NJ: Entry into garage to make a DUI arrest violated 4A and state const.

Defendant was convicted of DUI. Acting on a tip of erratic driving by a particular LPN, the officer went into her garage and entered it to investigate and then make the arrest. There were no exigent circumstances like a medical emergency, and the entry into the garage violated the Fourth Amendment and the state constitution. State v. Mellody, 2024 N.J. Super. LEXIS 55 (July 5, 2024):

In this appeal we consider the circumstances in which a police officer may enter a suspect’s residence in connection with a drunk or careless driving investigation. Under the Fourth Amendment and its analogue, Article I, Paragraph 7 of the New Jersey Constitution, homes are accorded heightened protections. While police have the authority to perform various “community caretaking” functions—such as determining whether a suspected drunk driver needs medical attention—they may not make a warrantless entry into a suspect’s home, including the garage, to execute an investigative detention without consent or exigent circumstances.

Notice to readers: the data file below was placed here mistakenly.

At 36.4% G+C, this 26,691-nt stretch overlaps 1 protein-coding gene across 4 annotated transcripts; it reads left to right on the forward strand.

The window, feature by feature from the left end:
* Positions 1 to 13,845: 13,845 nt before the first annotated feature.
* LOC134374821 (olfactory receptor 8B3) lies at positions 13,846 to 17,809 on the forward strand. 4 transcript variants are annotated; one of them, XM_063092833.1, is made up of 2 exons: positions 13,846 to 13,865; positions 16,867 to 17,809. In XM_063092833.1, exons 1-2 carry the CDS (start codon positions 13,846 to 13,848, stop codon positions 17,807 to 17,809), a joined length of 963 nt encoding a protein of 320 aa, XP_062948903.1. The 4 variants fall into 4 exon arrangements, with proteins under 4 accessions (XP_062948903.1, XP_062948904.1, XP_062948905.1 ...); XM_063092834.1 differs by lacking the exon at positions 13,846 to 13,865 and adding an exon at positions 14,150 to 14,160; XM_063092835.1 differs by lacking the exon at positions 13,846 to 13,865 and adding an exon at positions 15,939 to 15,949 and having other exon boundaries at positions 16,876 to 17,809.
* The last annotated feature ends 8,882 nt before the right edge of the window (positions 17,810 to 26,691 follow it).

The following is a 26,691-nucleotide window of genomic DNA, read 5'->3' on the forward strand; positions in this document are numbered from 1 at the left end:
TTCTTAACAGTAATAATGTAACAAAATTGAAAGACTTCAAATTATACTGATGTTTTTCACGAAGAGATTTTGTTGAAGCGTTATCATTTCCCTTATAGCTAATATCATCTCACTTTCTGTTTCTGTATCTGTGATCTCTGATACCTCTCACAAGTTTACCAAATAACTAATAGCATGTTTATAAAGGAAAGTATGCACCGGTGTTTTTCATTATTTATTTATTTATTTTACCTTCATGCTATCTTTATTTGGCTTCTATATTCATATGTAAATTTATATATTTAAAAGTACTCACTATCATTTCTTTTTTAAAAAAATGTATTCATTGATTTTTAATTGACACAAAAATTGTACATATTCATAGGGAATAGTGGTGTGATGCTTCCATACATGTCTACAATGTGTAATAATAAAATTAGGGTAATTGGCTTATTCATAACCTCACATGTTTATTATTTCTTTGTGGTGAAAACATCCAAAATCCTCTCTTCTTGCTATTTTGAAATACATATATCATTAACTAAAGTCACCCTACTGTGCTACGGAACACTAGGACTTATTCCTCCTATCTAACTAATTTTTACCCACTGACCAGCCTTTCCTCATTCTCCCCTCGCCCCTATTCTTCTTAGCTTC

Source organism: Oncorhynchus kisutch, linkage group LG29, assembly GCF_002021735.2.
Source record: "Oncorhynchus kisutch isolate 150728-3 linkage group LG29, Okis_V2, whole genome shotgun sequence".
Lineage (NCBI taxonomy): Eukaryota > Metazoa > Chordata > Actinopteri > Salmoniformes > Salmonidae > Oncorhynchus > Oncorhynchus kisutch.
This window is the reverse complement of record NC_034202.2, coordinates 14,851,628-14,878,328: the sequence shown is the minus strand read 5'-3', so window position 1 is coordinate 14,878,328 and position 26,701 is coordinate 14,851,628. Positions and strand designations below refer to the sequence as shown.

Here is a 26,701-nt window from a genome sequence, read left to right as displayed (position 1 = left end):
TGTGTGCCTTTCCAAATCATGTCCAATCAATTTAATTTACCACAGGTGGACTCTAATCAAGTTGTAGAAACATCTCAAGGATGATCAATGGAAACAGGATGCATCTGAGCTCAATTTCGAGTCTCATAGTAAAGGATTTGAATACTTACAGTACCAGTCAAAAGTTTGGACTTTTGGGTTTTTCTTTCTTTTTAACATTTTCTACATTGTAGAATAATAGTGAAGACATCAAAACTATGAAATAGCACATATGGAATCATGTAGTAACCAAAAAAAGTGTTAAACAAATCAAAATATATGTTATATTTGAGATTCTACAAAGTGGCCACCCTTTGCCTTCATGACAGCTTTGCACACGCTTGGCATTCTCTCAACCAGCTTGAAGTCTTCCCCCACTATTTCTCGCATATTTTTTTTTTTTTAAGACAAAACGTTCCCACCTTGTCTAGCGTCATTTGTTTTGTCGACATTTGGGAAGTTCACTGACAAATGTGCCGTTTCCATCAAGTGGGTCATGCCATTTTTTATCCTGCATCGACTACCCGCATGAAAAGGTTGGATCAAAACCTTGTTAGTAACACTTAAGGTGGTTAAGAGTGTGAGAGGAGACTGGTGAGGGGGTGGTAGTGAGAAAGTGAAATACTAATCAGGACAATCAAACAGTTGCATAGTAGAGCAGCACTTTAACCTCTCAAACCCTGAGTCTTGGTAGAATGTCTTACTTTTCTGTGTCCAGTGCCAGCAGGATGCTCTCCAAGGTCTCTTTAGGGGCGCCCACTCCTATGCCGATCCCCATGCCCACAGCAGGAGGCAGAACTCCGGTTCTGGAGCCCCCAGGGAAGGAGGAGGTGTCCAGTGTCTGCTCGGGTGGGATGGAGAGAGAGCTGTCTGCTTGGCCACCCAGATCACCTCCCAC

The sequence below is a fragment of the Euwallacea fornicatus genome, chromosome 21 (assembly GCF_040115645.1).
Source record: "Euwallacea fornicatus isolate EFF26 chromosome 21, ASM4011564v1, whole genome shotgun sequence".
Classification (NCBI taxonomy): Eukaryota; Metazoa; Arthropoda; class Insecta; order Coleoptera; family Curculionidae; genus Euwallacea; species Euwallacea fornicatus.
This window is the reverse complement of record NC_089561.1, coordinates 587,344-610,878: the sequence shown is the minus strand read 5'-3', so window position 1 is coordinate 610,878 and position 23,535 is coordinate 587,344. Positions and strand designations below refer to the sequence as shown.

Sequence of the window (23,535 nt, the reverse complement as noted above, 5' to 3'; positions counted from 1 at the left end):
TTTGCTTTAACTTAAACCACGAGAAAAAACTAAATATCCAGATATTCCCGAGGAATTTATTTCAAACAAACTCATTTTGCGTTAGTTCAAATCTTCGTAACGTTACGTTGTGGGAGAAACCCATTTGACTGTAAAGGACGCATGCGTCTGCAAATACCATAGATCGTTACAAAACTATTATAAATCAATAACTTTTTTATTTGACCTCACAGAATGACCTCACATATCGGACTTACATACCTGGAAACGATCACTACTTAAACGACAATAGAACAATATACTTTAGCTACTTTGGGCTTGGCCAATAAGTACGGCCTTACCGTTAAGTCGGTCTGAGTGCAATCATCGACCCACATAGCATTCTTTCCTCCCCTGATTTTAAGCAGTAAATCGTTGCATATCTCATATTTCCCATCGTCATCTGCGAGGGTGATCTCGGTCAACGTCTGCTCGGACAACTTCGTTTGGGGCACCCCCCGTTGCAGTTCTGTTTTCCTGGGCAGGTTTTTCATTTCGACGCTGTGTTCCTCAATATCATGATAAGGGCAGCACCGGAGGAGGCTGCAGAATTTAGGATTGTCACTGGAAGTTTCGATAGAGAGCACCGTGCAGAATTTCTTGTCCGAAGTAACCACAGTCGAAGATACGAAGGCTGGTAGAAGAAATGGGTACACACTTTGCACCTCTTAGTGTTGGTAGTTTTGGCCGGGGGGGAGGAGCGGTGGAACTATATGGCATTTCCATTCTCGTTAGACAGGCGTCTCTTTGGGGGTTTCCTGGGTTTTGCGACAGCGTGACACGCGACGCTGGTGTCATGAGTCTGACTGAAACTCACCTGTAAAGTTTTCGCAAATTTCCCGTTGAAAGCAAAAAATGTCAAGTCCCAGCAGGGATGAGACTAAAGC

. . .

After carefully reviewing the record in light of the governing legal principles, we conclude the officer had reasonable and articulable suspicion to initiate a DWI stop based on a 9-1-1 call reporting defendant’s erratic driving. However, we also conclude the officer unlawfully entered defendant’s garage to detain her. Viewed under an objective standard, the record shows the officer did not render emergency aid justifying the warrantless entry under the exigent circumstances exception. Rather, the officer conducted what might be characterized as a routine investigation of the suspected DWI and careless driving offenses, approaching the vehicle in the garage as if it were stopped on the side of a public road, and administering standard field sobriety tests without ever inquiring whether defendant needed medical attention.

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